Finding a quantum connection

Quantum is big. There is increasing excitement about research into quantum devices and the world of possibilities they provide. However one question which has remained unanswered is how to effectively communicate quantum information between these different kinds of devices.

A paper published by researchers from TU Delft and the University of Vienna is one of the first steps to answering this question.

The paper is titled Non-classical correlations between single photons and phonons from a mechanical oscillator. A collaboration between a research group in TU Delft, headed by Simon Gröblacher, and one in the University of Vienna headed by Markus Aspelmeyer, it was published in Nature on January 18.

Gröblacher, head of the Groeblacher Lab in the TU Delft Faculty of Applied Sciences, explained how quantum communication can work in different ways. Communicating quantum information over long distance usually uses optics, communicating with photons while processing it locally is often done using atoms, ions, or superconducting qubits. The researchers created a device which can act as an intermediate between these two systems that cannot ordinarily communicate with each other; “We made a mechanical system which we coupled to light, and we used the light to get the mechanical system into a quantum state. This could be used as an interconnect between a superconducting qubit and optical qubit.” The device works by reflecting a laser off the mechanical system, which turns photons (light particles) into phonons (quantum-mechanical vibrations), and then back again.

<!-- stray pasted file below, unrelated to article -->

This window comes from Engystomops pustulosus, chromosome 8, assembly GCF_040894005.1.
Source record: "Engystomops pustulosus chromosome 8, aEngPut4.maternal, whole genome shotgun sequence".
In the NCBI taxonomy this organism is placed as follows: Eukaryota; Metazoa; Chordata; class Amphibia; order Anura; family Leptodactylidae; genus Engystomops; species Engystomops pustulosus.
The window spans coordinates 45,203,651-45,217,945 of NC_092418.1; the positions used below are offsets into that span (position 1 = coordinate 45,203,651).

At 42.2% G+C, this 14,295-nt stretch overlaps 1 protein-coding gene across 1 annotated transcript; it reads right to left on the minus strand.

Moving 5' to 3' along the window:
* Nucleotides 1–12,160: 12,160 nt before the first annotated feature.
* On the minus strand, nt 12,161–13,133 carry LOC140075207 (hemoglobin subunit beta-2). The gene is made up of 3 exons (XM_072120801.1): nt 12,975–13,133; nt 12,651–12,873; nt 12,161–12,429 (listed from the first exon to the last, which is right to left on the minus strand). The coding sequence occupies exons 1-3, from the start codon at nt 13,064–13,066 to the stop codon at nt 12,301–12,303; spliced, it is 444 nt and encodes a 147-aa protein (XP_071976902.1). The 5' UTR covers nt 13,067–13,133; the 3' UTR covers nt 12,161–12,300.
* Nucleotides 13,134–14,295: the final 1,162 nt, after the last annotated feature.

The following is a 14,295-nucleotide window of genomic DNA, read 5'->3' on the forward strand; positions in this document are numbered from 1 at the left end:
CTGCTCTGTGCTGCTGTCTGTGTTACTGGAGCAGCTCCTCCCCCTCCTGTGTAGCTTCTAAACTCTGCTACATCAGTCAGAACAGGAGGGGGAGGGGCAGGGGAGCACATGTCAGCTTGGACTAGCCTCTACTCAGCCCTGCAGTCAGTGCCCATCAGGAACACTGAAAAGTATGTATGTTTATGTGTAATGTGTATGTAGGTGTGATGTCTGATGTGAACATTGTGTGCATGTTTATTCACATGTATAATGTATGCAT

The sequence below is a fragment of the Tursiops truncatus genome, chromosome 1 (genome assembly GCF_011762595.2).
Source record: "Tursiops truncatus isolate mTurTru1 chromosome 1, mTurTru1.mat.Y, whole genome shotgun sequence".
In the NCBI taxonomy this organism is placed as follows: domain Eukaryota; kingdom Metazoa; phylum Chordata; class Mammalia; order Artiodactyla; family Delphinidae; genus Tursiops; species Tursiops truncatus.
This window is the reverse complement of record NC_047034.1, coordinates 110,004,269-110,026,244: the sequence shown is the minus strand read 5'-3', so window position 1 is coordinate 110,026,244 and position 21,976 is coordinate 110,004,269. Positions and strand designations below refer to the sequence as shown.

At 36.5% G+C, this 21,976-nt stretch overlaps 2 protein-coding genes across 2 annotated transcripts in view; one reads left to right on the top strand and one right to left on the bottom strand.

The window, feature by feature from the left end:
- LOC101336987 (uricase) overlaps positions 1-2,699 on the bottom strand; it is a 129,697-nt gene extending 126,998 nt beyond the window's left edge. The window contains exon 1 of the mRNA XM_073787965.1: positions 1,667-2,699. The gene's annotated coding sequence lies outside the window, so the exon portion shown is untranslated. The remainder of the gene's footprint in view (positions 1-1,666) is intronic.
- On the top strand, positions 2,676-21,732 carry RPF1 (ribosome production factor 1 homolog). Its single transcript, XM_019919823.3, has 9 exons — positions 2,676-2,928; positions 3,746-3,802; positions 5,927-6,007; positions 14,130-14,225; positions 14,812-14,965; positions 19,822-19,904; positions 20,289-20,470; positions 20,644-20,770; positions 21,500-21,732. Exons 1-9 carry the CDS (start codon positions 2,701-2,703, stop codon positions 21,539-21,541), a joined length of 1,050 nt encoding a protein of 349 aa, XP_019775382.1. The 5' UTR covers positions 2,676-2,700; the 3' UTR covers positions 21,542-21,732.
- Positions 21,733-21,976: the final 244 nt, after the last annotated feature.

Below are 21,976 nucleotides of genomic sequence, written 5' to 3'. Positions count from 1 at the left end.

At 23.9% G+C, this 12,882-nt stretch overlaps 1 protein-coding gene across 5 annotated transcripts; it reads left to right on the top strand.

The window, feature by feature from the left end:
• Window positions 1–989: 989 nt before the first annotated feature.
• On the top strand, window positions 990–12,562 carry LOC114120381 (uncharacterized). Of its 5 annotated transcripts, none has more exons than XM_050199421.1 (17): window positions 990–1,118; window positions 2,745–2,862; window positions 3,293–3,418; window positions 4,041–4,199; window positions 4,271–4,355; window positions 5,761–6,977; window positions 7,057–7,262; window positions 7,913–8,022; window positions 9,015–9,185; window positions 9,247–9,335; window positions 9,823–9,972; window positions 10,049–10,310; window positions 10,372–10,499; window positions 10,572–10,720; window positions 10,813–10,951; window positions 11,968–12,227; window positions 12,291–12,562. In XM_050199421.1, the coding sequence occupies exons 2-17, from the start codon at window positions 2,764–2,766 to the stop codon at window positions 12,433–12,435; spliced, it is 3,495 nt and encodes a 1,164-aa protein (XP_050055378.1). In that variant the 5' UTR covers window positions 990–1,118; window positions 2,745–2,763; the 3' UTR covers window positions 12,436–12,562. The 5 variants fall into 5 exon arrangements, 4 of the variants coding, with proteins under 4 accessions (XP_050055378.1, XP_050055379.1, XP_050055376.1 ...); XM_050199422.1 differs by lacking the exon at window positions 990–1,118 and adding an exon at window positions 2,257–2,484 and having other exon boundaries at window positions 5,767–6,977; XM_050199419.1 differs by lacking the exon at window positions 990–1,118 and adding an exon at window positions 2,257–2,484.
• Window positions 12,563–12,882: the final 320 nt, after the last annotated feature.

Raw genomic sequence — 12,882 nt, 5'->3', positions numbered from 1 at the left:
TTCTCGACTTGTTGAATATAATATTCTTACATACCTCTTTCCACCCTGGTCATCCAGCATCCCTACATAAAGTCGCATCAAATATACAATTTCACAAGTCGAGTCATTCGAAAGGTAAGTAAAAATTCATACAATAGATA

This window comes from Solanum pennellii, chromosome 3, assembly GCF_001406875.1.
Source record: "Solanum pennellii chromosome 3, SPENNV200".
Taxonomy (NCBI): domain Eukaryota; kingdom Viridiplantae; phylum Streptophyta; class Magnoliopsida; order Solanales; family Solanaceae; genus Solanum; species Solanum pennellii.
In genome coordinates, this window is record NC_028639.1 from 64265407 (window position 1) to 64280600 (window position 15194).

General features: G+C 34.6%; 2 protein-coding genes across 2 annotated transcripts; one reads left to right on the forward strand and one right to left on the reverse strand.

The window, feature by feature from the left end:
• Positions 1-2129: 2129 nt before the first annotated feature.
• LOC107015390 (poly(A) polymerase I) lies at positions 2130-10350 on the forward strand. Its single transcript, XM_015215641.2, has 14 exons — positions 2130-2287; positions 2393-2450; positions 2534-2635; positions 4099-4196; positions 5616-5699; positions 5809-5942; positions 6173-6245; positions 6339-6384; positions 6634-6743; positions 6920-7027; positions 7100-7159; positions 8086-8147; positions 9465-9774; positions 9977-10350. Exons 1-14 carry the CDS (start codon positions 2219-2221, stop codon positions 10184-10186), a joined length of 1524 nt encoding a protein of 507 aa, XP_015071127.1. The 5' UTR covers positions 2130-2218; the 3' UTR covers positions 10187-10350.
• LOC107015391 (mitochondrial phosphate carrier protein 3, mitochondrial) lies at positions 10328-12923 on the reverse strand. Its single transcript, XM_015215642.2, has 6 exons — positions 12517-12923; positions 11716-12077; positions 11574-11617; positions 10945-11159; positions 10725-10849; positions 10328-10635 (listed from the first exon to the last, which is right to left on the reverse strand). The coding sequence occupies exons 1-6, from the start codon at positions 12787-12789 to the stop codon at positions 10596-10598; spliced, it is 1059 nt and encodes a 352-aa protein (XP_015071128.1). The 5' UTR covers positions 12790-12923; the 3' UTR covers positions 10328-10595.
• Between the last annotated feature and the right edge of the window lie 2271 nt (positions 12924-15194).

While this is just a first step in discovering how to disperse quantum information between different systems, hopes for the long term applications of this technology lie in developing a quantum internet. This internet would connect quantum computers, which will have far greater computing power than classical computers. However, Gröblacher adds that the first quantum computers aren’t exactly going to be desktops, due to their complexity. Likely they would be housed in centres which could communicate with each other using a mechanical oscillator similar to that created at TU Delft.

In addition to its potential as a means to connect different quantum devices, this research could help further develop our understanding of how quantum physics works. According to Gröblacher it is one of the first experiments examining how massive mechanical systems act in relation to both quantum and classical physics. He added “I really think that these mechanical systems that we use have the potential to test the boundary between classical and quantum physics.”

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